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There is no content off the air it is not worth it and it is not like it use to be, It's mostly local news and boring TV shows filled with commercials to a point where you can't even stand it, The last time I watched over the air programming in my house was like 8 years ago except when I go to doctor or dentist waiting room that I have to watch whatever they have there not because I like it but because I have to wait there to be called.
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post #16 of 26 Old 11-12-2016, 11:44 AM
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There is no content off the air it is not worth it and it is not like it use to be, It's mostly local news and boring TV shows filled with commercials to a point where you can't even stand it, The last time I watched over the air programming in my house was like 8 years ago except when I go to doctor or dentist waiting room that I have to watch whatever they have there not because I like it but because I have to wait there to be called.
98% of the time I would tend to agree with you but I find NFL games, some live events and PBS programming worth it. And I certainty don't think much better of cable/satellite content (I miss TCM though), hence I'm not a subscriber. But regardless of what we may think, it's not the point of this thread.
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post #17 of 26 Old 11-12-2016, 01:56 PM
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My main concern is if I will be able to watch broadcast TV on my NTSC set when ATSC 1.0 broadcasts are discontinued.

I doubt if there will be an adapter box with an NTSC antenna (RF) output (or composite video and analog L/R audio outputs) to connect to my NTSC TV.

I also doubt if there will be an adapter box with an ATSC 1.0 antenna (RF) output to connect to the antenna input on my existing ATSC 1.0-to-NTSC converter box.
Over the years I have learned that there is not one bleeding edge to technology, but two: the leading edge with its extra expenses, bugs and potential abandonment before it gets its foothold, and the trailing edge of obsolescence where replacement parts get expensive and eventually unavailable, where support becomes non-existent, and it becomes more and more expensive to integrate with the rest of the system.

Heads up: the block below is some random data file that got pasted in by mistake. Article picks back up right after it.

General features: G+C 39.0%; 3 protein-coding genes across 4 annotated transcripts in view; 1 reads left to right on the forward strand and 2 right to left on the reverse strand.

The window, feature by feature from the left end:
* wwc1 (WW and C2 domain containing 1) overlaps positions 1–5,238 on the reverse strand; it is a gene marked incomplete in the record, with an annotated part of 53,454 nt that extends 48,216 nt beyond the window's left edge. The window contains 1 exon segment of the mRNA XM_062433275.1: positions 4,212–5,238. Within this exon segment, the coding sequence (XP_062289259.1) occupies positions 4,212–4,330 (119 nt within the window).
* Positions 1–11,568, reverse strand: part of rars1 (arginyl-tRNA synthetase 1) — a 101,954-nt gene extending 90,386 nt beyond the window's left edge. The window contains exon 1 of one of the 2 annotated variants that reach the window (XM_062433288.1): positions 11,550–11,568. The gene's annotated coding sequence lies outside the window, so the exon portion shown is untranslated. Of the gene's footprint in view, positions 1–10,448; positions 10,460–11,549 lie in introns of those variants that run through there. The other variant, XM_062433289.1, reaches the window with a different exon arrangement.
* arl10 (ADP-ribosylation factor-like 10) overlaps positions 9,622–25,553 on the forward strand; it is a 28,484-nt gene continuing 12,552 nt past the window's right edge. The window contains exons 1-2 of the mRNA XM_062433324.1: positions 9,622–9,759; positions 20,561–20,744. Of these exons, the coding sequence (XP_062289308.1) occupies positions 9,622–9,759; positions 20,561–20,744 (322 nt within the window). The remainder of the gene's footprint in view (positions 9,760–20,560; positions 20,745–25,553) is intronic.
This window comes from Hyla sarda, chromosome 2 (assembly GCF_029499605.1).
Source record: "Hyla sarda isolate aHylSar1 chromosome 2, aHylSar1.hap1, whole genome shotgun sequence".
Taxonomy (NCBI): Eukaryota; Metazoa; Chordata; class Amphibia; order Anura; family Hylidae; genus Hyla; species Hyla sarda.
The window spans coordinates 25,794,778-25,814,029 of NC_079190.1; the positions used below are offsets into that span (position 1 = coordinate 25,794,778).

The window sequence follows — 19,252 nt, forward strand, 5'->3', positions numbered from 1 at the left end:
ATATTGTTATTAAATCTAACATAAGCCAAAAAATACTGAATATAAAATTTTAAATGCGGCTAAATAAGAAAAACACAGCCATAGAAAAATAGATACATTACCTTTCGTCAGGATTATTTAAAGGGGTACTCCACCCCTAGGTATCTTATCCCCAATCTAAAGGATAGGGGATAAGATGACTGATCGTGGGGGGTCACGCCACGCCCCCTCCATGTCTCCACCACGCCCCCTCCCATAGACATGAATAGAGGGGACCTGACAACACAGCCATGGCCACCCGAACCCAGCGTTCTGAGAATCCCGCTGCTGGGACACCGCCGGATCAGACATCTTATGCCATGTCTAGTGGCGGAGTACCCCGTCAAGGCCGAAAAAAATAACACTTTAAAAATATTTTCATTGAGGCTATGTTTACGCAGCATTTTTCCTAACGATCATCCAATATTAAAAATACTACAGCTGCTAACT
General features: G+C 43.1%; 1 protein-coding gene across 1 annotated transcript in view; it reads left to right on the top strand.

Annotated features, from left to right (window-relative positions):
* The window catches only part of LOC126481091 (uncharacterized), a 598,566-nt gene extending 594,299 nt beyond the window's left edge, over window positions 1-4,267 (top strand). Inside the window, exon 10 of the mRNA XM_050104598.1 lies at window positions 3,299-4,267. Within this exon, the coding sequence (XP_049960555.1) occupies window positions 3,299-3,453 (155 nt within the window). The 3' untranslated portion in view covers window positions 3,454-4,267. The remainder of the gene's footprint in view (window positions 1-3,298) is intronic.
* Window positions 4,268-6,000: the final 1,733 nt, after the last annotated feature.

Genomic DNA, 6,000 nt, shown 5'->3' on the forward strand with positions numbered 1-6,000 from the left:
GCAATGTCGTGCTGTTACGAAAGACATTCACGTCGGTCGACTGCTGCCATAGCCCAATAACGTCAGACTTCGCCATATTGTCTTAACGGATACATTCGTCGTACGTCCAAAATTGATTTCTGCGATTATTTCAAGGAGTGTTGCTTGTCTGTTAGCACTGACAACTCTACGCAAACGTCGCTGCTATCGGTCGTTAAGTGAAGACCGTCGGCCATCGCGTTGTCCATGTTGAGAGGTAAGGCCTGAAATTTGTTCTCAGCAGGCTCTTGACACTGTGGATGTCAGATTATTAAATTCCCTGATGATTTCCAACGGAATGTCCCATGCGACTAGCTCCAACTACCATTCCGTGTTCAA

Generating an ATSC 1.0 signal is too expensive for the consumer marketplace. It is more likely that the ATSC 3 converter boxes will output HDMI, with the possibility that there may be specialized boxes (think mail-order-only) that might also have composite output.

If one then has an ATSC-3.0-to-HDMI converter box that doesn't have a composite video output, one would need a HDMI-to-composite-video converter, most likely with a rescaler to maintain the correct aspect ratio and avoid cropping, and that would jump up the price of the HDMI-to-composite converter.

But at some point the price may get high enough that the cost difference may not justify an expensive adapter vs. buying a HDTV (possibly a used one from a AVSFORUM member) that already accepts 1080p over HDMI, so one can either use the TV tuner for ATSC 1 stations or use the converter box for ATSC 3 stations. One would also have the advantages of higher resolution of the new-to-you TV.

I wouldn't necessarily buy the first ATSC 3 TV on the marketplace (unless it was within my price range and I needed a TV), but a HD TV with HDMI ports is definitely mainstream today and that is what many manufacturers are targeting as their potential customers. Generally I let the early adopters enjoy the price premium and teething problems.